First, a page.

There are important takeaway points for critics, entrepreneurs, and managers. For critics, Postrel’s book draws on classical liberal and libertarian respect for people with self-evident and inalienable rights rather than as members of a churning mass waiting to be managed by moral, intellectual, and aesthetic elites (see the quote from Steven Pinker, above).  She disputes the claim that fashion and style are only about status.  Through a number of examples, she argues that while people try to keep up with the Joneses on some margins, a more plausible explanation is that people actually value aesthetic pleasures.

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      The Viking Range, for example, which some critics denigrate as a wasteful status symbol, is considered by some to be an aesthetic addition to the kitchen.  Some buy them for the same reason they buy artwork (p. 76).  Is it to my taste?  Not really, but the fact that I’m an economist should tell you everything you need to know about my fashion sense.  My disagreement with and puzzlement about others’ aesthetic choices is an invitation for me to practice a little humility and maybe see if I can learn something.  My confusion isn’t a license to exercise veto power over others’ choices.

      Postrel emphasizes again and again that “People are different” (cf. pp. 150-152, emphasis in original).  In a recent episode of The Simpsons, Marge criticized the new “ultimate punching” MMA fad by saying “call me a killjoy, but I think that because this is not to my taste, no one else should be able to enjoy it.”  Unfortunately, this is exactly the sentiment a lot of critics express when the call for design restrictions that (for example) prevent people from building houses certain ways.

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      The takeaway point for entrepreneurs and managers is that they ignore the aesthetic imperative at their peril.  Style and beauty aren’t superficial.  They are yet another margin on which people create meaningful value. You can serve great food, but the quality of the food itself is only one aspect of what people want when they go to restaurants.  Businesspeople who forget that the aesthetic imperative matters can manage their businesses into bankruptcy (pp. 164-165).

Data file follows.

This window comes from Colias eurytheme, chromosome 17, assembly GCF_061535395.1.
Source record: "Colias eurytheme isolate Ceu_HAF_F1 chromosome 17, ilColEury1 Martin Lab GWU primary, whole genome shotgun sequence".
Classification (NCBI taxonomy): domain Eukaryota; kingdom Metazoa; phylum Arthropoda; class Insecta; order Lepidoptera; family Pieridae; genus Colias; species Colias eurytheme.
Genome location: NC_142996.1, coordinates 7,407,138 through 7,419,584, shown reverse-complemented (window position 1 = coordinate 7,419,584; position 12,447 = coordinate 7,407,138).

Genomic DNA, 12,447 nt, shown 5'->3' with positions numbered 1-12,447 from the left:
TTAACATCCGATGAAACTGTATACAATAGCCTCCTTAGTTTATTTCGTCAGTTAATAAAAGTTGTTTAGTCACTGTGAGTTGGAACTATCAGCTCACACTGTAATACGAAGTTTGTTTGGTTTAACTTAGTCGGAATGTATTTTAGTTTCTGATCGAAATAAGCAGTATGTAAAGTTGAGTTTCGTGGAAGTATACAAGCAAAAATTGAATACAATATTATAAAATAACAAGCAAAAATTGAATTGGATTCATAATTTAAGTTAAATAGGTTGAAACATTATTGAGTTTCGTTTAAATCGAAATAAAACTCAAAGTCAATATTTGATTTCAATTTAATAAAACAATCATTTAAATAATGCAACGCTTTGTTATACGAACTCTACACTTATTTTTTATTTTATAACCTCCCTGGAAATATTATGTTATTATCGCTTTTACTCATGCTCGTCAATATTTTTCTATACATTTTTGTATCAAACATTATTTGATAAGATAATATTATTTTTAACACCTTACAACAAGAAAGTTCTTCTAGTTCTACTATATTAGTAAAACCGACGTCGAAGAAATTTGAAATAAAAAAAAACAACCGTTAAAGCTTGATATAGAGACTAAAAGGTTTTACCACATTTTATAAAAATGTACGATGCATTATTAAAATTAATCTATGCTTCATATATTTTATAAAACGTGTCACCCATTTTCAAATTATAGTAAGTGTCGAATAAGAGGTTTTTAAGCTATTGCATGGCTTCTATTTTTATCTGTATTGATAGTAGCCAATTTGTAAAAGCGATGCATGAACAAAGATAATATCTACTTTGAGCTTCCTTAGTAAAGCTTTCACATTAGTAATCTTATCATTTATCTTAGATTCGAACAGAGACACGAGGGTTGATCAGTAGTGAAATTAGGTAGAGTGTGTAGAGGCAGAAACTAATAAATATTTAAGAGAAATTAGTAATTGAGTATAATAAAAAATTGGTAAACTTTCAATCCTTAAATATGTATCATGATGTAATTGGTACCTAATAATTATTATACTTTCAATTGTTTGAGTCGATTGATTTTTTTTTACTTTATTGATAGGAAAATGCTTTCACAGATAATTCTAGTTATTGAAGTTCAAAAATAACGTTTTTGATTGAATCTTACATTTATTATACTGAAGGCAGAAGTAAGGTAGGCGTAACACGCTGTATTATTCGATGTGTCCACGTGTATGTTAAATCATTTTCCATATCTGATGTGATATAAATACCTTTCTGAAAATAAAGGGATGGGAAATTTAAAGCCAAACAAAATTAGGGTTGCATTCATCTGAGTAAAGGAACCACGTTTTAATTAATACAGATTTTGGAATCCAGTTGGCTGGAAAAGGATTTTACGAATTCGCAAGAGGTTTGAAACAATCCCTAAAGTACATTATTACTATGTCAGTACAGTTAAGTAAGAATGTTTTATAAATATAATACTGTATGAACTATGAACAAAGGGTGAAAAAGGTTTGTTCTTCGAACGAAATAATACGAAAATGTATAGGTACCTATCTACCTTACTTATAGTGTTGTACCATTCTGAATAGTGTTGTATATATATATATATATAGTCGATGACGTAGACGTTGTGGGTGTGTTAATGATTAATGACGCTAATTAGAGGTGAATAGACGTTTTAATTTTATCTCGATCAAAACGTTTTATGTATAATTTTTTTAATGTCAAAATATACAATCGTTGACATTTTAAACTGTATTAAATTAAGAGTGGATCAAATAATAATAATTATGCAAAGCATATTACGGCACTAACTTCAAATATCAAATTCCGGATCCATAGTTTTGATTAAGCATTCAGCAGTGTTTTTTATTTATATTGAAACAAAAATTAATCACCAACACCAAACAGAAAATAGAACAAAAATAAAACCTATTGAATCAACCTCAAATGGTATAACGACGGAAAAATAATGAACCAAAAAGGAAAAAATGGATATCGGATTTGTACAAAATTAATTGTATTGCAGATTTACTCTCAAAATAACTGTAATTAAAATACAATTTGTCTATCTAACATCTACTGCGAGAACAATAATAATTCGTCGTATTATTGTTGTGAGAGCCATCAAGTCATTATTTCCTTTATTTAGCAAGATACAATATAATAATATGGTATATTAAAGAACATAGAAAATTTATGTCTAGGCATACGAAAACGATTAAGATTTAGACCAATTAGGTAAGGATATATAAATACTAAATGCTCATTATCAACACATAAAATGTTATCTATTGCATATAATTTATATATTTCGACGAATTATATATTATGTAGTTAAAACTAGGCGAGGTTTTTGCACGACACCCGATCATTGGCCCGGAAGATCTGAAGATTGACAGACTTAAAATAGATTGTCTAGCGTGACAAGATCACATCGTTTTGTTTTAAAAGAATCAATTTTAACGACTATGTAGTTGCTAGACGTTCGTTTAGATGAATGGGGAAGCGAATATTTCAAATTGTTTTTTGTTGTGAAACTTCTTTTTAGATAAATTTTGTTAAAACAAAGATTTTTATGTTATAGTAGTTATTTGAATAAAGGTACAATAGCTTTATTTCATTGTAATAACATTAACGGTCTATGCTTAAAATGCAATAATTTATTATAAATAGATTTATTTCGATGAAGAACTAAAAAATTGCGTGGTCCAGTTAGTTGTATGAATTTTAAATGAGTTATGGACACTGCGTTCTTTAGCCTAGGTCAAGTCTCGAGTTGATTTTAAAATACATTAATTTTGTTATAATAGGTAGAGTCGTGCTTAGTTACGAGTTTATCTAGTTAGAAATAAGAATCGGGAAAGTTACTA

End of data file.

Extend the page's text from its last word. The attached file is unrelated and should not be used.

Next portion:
And so we return to Steven Pinker’s assessment.  The Substance of Style helps us think about individual decisions and social problems in new ways.  This is a book that is seven years old but that has aged well: if anything, it is more relevant now than it was then.

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      Art Carden

      Art Carden is an Assistant Professor of Economics and Business at Rhodes College in Memphis, Tennessee.

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      Last Updated on September 18, 2020

      7 Simple Rules to Live by to Get in Shape in Two Weeks

      7 Simple Rules to Live by to Get in Shape in Two Weeks

      Learning how to get in shape and set goals is important if you’re looking to live a healthier lifestyle and get closer to your goal weight. While this does require changes to your daily routine, you’ll find that you are able to look and feel better in only two weeks.